We did this and it was a good night of some vulgarity. Drew Forsythe sang The State is in the very best of hands with new words by me. A swag of young ministers, Brereton, Debus, Cavalier, Walker and Sheahan, did a song number and Bob Carr, famously, failed to tap-dance adequately for his leader. The final item (Riomfalvy’s idea) was a speech by me from the forestage and it went down well. And I stayed long after.
‘There are two kinds of people in the world,’ Nifty said in his speech in reply, ‘those that were born in Balmain, and those that wish they had been,’ and his fear of what Australia was soon to become, a Jaruzelski Lilliput with a bug in every phone and a walloper on every doorstep saying maybe we can come to some arrangement and Rodney Cavalier’s lovingly fondled quotes from P. G. Wodehouse, and Neville Cardus, and Nifty kissing me and saying he owed me, and so on. The champagne flowed and the talk abounded, there were lights on the dark water and the ships passed and it all felt like some Scott Fitzgerald occasion in a far-off bright and darkening time of hope. It seems a long time ago.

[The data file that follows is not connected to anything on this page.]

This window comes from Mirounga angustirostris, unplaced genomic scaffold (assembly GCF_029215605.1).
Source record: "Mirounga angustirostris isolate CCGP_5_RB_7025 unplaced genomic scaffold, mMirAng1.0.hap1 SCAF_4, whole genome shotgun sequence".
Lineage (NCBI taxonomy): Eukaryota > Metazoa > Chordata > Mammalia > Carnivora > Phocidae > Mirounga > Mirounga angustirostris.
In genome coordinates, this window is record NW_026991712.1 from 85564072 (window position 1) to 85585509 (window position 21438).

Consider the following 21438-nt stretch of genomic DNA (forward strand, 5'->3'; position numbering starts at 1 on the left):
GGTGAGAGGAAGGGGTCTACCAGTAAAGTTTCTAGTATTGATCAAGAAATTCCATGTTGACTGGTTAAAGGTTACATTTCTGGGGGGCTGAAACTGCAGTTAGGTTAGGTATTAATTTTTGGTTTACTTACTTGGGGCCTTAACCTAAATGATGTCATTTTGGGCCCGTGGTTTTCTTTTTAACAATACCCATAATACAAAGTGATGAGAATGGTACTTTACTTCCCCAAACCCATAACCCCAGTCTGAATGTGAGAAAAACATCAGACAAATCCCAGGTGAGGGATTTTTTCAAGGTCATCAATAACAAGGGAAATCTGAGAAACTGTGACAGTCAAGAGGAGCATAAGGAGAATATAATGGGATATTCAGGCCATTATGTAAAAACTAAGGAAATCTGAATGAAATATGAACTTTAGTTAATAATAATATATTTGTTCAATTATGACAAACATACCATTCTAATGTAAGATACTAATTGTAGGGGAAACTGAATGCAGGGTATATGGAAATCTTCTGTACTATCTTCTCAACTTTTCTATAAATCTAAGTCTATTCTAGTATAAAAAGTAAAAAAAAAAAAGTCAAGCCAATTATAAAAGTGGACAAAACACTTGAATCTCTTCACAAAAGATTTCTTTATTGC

Speaking at Lionel (Murphy)’s funeral, Nifty said the word ‘mate’ had lately come to have sinister connotations. ‘But Lionel Murphy was my mate, and I’m proud to say that I was his.’ It was remarked at the time how differently he would have dealt with Mick and the spy story, or Mick and the Paddington Bear. ‘Are you joking?’ he would have said. ‘Fuck off. Write anything incriminating about Mick on this matter and you’ll never cross this fucking threshold again.’